Work a topwater over a weed bed and a bass explodes on it. Run a spinnerbait by a log and hang onto your rod. Drop a jig into a brush pile and watch the line jump.

Those are examples of bass ambushing lures and why I love shallow water fishing. When a bass moves into shallow cover, he’s there to hide and ambush his prey. While this characteristic is found in other fish, a big ol’ bass makes your heart pound harder because the strikes are so sudden and powerful.

Fishing around shallow cover is one of the first things a bass angler learns, yet something that many fail to refine. There’s more to drawing ferocious strikes around cover than making random casts around bassy-looking hideouts.

For example:

  • Be quiet. Nothing turns an aggressive bass off faster than a noisy angler. Bass are much wiser – especially the big ones we want to catch – on lakes that get a lot of fishing pressure. If a bass senses you’re in the neighborhood, it goes on the defensive and is harder to fool.
  • Look before you cast. Boat position can be critical, so be patient with that first cast and you’ll maximize your chance of catching a fish. When you see logs lying along the bank and extending into deeper water, wait until you’re in position to run your lure the full length of the log. If you throw across the log, you’ll likely spook the fish rather than trigger the reactionary strike.
  • Cast underhand when possible. Overhand casts cause the bait to crash into the water. Underhand casts or “pitching” techniques propel lures lower to the water and allow them to drop beneath the surface quietly and naturally.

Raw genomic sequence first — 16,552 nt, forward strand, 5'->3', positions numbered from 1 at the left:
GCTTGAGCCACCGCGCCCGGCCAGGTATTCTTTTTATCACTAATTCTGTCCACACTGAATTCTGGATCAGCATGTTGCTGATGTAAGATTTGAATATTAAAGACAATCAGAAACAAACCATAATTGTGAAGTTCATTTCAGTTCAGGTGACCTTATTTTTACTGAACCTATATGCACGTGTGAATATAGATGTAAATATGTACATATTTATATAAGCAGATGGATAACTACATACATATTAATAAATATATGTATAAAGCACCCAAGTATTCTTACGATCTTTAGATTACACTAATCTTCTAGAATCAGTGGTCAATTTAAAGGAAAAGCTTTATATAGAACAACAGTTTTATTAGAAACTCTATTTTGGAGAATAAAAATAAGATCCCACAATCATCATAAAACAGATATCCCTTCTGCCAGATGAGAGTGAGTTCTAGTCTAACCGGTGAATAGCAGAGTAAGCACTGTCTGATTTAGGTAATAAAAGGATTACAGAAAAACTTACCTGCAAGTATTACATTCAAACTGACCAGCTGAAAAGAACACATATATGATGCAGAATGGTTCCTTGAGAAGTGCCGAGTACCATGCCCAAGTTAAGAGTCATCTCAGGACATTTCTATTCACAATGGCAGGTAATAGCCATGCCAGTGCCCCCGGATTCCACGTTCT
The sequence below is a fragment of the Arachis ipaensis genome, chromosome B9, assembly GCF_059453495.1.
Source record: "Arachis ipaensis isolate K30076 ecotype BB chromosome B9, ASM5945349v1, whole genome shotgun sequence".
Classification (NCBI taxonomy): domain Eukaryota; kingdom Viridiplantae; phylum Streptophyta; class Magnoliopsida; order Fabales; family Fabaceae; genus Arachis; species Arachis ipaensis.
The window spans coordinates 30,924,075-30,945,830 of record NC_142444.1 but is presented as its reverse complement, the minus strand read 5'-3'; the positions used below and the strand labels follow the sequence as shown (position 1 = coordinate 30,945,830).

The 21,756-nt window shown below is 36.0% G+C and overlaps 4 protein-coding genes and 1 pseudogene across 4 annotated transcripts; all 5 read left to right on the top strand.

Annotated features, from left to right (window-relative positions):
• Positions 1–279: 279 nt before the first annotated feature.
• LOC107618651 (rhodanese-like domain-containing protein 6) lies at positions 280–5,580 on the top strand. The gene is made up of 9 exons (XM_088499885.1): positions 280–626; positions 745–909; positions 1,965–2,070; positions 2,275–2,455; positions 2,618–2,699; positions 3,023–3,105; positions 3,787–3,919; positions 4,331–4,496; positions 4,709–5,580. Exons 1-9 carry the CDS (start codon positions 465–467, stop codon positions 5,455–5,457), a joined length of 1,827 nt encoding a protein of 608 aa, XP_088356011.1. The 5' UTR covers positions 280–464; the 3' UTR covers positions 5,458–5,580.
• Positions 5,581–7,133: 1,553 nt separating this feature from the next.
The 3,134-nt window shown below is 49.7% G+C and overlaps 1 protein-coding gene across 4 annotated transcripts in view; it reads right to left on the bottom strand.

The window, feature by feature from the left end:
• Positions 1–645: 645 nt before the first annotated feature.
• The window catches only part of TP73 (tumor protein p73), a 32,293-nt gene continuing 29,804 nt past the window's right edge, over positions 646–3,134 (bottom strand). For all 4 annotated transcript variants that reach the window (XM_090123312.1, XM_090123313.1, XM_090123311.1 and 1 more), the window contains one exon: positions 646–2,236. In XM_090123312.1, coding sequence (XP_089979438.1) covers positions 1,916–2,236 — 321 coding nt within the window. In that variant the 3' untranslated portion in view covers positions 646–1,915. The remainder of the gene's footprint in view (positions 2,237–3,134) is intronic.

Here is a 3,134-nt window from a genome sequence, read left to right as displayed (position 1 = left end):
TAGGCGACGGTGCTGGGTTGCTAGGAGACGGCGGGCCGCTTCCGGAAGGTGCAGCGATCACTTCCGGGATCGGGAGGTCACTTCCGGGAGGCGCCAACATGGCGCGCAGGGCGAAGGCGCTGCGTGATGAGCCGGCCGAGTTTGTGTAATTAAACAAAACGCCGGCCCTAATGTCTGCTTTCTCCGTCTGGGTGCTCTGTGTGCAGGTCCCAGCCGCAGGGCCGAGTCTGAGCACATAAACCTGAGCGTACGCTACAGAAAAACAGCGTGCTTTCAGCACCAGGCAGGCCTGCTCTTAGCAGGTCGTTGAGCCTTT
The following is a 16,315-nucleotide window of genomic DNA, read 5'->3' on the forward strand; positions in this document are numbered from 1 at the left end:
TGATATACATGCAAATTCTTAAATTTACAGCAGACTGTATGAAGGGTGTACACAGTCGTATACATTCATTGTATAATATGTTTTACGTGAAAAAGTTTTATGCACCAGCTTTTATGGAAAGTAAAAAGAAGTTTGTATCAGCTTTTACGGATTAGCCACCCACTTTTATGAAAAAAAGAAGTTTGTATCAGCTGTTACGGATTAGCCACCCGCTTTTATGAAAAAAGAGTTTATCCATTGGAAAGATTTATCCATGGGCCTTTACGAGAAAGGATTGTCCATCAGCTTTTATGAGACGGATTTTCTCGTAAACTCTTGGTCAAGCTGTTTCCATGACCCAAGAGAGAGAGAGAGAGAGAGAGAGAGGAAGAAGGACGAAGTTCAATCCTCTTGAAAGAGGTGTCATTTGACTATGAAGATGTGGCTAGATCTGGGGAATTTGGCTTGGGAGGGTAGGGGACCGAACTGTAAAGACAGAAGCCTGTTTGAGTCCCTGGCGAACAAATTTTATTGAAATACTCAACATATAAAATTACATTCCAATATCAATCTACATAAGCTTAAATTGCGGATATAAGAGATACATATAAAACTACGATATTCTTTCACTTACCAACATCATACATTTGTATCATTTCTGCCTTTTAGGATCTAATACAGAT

• Present the lure tight to cover. Remember how you’ve been told to cast beyond the cover and bring the lure alongside it? That’s not always true. While conducting line visibility studies with Berkley in a clear Florida lake several years ago, I learned that I could trigger more strikes by dropping a worm close to the bass’ head than by casting beyond the target and working it towards him.

When I cast beyond the reed beds and worked worms toward the fish that I could see, they got edgy and ignored the baits. But when I pitched a worm in front of fish, it grabbed the bait instantly. That led me to believe that a moving fishing line displaces water and alerts the fish that something isn’t natural.

  • Watch your profile. In stained or muddy water, you can get close to a target without spooking the bass. But fish in clear water will see you before you see them and tend to be more wary. Make longer casts in that situation, especially on sunny days.

Also, be wary of your shadow. Any shadow cast abruptly across a bass’ ambush area signals danger.

  • Assess the cover. Never fire a cast into cover without first determining the most likely spot a big bass might be holding. Big bass typically own the best spot, and that’s where you want to be with the first cast. And if you’re fishing an area that receives a lot of pressure, that fish will be in the thickest section of the cover.
  • Don’t give up. If you’ve made mistakes or think you spooked the fish, let the spot rest and return to it. Bass will resume their aggressive nature when left alone for a while. As a final reminder, act more like a hunter when fishing around shallow water cover. Sneak up on the fish and present the lure naturally so that you trigger it to attack instinctively. That’s a sure-fire way to produce more fish — and maybe the bass of a lifetime.

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